“Reappraisal, by contrast, has no detectable adverse consequences for social affiliation in a laboratory context. Correlational studies support these findings: Individuals who typically use reappraisal are more likely to share their emotions— both positive and negative— and report having closer relationships with friends, which matches their peers’ reports of greater liking."

Handbook of Emotion Regulation

The Dangers of Negative Reappraisal

When you get angry and you think “people are out to get you” you are reappraising, too. You’re telling yourself a story that’s even worse than reality. And your anger soars. So don’t do that.

“… if people can change how they mentally represent a stimulus, they can exert self-control and escape from being victims of the hot stimuli that have come to control their behavior."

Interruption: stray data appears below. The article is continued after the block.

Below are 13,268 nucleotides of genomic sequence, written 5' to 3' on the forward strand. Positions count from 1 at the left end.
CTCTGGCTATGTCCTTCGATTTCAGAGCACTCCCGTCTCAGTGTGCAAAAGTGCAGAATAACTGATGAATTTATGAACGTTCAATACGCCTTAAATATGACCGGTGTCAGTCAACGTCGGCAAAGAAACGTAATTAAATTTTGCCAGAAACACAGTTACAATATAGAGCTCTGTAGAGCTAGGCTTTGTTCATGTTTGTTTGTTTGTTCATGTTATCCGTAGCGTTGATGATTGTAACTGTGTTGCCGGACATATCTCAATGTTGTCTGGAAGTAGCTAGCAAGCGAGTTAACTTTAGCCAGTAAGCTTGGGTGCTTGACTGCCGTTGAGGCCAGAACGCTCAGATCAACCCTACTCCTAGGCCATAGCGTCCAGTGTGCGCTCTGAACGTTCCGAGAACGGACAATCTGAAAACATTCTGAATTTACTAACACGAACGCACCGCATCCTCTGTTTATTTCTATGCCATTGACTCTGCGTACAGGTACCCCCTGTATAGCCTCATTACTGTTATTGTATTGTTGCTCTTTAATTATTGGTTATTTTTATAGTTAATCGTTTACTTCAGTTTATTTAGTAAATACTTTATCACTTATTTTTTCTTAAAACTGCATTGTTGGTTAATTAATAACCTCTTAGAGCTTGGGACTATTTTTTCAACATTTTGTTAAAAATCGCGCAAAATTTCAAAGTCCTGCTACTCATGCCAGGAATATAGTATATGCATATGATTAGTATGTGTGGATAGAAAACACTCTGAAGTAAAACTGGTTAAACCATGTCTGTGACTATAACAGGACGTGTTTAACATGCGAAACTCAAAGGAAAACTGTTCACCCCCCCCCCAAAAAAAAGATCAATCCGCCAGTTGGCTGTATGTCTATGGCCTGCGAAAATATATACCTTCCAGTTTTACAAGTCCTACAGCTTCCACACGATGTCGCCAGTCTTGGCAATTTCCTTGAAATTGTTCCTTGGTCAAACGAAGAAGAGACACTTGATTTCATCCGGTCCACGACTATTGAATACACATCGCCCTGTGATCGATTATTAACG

...

“… if people can change how they mentally represent a stimulus, they can exert self-control and escape from being victims of the hot stimuli that have come to control their behavior."

Walter Mischel 

Three Quick Steps to Get Rid of Anger

  1. Suppress rarely. You’ll feel worse inside and hurt the relationship.
  2. Don’t vent. It increases anger. Distract yourself, instead.
  3. Reappraisal is often the best option. Think: “It’s not about me. They must be having a bad day.”

Dealing with Anger According to Context

Sometimes suppression is the only thing you can do to avoid an escalation. And sometimes reappraisal can cause you to tolerate bad situations.

Telling yourself a more compassionate story about what’s going on inside the other person’s head is usually the best way to go. 

The Anger Fighting Power of Forgiveness

Forgive. Research indicates that forgiveness makes you less angry and more healthy.

EXPLORE MORE AROUND THESE TOPICS:

SIMILAR ARTICLES & IDEAS:

Reappraising Conversations
Imagining a conversation as a game you are to score as many points as you can. 
6: Shared feeling/experience (that’s when acquaintances become friends)
5: Confirmation of an emotion’s legi...
Don’t Be Self-Centered